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pyqueryvsxmltodict

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PyQuery is a Python library for working with XML and HTML documents. It is similar to BeautifulSoup and is often used as a drop-in replacement for it.

PyQuery is inspired by javascript's jQuery and uses similar API allowing selecting of HTML nodes through CSS selectors. This makes it easy for developers who are already familiar with jQuery to use PyQuery in Python.

Unlike jQuery, PyQuery doesn't support XPath selectors and relies entirely on CSS selectors though offers similar HTML parsing features like selection of HTML elements, their attributes and text as well as html tree modification.

PyQuery also comes with a http client (through requests) so it can load and parse web URLs by itself.

xmltodict is a Python library that allows you to work with XML data as if it were JSON. It allows you to parse XML documents and convert them to dictionaries, which can then be easily manipulated using standard dictionary operations.

You can also use the library to convert a dictionary back into an XML document. xmltodict is built on top of the popular lxml library and provides a simple, intuitive API for working with XML data.

Note that despite using lxml conversion speeds can be quite slow for large XML documents and in web scraping this should be used to parse specific snippets instead of whole HTML documents.

xmltodict pairs well with JSON parsing tools like jmespath or jsonpath. Alternatively, it can be used in reverse mode to parse JSON documents using HTML parsing tools like CSS selectors and XPath.

It can be installed via pip by running pip install xmltodict command.

Highlights


css-selectors

Example Use


from pyquery import PyQuery as pq

# this is our HTML page:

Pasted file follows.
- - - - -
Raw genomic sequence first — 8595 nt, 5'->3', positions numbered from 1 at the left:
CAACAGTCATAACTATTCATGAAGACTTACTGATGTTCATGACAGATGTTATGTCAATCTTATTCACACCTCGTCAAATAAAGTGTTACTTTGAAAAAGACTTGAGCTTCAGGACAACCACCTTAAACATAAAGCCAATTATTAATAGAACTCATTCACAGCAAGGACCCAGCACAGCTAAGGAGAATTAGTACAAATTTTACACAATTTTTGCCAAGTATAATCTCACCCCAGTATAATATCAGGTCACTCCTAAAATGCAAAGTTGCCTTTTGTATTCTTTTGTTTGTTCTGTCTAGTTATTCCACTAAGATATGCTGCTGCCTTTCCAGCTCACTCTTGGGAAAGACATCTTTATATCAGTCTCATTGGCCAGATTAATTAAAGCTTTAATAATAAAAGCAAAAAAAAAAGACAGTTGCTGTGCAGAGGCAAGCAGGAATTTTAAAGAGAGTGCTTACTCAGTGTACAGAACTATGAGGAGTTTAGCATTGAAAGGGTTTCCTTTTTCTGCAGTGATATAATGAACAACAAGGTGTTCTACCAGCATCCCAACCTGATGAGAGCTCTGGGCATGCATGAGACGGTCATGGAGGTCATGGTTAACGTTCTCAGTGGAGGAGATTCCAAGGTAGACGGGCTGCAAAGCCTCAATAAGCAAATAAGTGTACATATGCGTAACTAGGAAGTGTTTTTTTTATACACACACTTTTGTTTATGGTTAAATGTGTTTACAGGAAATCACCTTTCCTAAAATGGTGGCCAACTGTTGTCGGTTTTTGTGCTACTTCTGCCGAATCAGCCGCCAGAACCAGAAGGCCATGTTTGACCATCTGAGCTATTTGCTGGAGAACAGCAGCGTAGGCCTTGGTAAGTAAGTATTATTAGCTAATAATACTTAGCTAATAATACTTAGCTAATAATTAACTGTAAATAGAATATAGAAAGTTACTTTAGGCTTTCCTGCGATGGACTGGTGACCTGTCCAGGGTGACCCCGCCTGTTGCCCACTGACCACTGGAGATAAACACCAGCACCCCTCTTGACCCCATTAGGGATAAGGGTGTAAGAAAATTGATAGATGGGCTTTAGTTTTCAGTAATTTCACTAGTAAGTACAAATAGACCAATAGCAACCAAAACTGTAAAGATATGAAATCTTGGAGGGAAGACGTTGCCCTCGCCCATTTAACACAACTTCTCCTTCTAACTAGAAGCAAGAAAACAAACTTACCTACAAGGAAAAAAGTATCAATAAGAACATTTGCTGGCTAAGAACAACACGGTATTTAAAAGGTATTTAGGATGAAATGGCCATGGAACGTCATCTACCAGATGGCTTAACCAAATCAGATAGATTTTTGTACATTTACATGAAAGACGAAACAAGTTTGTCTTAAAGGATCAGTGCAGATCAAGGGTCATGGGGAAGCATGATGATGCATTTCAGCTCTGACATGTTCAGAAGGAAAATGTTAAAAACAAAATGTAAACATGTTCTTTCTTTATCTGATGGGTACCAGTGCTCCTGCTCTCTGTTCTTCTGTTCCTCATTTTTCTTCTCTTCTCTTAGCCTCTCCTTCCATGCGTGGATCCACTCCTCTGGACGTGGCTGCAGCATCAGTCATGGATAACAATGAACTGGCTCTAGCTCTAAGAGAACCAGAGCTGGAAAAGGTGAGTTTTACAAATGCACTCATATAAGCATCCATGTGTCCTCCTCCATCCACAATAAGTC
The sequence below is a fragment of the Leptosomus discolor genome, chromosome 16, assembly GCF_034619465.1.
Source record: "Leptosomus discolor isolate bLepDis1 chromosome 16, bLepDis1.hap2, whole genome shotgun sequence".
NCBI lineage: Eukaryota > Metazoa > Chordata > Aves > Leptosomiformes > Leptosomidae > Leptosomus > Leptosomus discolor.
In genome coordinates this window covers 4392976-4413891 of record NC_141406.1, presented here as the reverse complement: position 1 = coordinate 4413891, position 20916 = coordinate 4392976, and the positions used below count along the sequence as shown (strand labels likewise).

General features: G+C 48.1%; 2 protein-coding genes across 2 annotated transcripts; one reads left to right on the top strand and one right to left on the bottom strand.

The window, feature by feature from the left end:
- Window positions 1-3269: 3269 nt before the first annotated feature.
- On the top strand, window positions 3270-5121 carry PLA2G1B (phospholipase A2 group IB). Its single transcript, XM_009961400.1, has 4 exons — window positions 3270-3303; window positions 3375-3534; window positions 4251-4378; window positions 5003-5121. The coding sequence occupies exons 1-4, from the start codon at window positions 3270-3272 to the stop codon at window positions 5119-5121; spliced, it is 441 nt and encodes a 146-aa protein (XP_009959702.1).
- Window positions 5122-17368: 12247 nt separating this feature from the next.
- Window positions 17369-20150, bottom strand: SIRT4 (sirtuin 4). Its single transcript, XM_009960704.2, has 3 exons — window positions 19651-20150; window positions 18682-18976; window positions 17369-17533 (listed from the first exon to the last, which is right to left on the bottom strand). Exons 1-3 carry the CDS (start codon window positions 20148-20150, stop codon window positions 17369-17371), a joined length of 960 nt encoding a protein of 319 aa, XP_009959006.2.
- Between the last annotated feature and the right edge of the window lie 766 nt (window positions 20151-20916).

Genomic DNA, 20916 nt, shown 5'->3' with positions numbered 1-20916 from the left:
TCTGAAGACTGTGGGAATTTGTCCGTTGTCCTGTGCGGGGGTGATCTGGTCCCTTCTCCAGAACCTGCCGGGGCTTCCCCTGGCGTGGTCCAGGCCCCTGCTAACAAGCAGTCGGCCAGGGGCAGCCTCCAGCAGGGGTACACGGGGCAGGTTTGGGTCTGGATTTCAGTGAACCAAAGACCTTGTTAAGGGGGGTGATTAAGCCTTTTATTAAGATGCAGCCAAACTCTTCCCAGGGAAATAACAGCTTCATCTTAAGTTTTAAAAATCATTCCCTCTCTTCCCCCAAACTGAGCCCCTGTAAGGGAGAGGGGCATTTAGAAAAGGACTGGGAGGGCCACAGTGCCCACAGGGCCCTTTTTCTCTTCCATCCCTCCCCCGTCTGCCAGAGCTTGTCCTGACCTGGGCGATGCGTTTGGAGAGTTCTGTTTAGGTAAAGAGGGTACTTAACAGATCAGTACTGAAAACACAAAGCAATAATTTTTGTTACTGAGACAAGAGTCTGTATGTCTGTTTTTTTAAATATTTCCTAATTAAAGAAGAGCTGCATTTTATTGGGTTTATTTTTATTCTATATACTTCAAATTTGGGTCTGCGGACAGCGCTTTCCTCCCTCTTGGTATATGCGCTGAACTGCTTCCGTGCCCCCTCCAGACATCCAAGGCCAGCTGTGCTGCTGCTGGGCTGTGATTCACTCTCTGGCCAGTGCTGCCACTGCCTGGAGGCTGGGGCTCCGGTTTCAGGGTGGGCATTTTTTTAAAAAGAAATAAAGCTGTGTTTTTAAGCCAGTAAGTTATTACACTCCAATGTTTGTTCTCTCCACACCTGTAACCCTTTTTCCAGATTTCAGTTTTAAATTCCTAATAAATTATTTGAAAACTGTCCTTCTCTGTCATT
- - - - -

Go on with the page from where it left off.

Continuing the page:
html = """
<head>
  <title>Hello World!</title>
</head>
<body>
  <div id="product">
    <h1>Product Title</h1>
    <p>paragraph 1</p>
    <p>paragraph2</p>
    <span class="price">$10</span>
  </div>
</body>
"""

doc = pq(html)

# we can use CSS selectors:
print(doc('#product .price').text())
"$10"


# it's also possible to modify HTML tree in various ways:
# insert text into selected element:
print(doc('h1').append('<span>discounted</span>'))
"<h1>Product Title<span>discounted</span></h1>"

# or remove elements
doc('p').remove()
print(doc('#product').html())
"""
<h1>Product Title<span>discounted</span></h1>
<span class="price">$10</span>
"""


# pyquery can also retrieve web documents using requests:
doc = pq(url='http://httpbin.org/html', headers={"User-Agent": "webscraping.fyi"})
print(doc('h1').html())
import xmltodict

xml_string = """
<book>
    <title>The Great Gatsby</title>
    <author>F. Scott Fitzgerald</author>
    <publisher>Charles Scribner's Sons</publisher>
    <publication_date>1925</publication_date>
</book>
"""

book_dict = xmltodict.parse(xml_string)
print(book_dict)
{'book': {'title': 'The Great Gatsby',
'author': 'F. Scott Fitzgerald',
'publisher': "Charles Scribner's Sons",
'publication_date': '1925'}}

# and to reverse:
book_xml = xmltodict.unparse(book_dict)
print(book_xml)

# the xml can be loaded and parsed using parsel or beautifulsoup:
from parsel import Selector
sel = Selector(book_xml)
print(sel.css('publication_date::text').get())
'1925'

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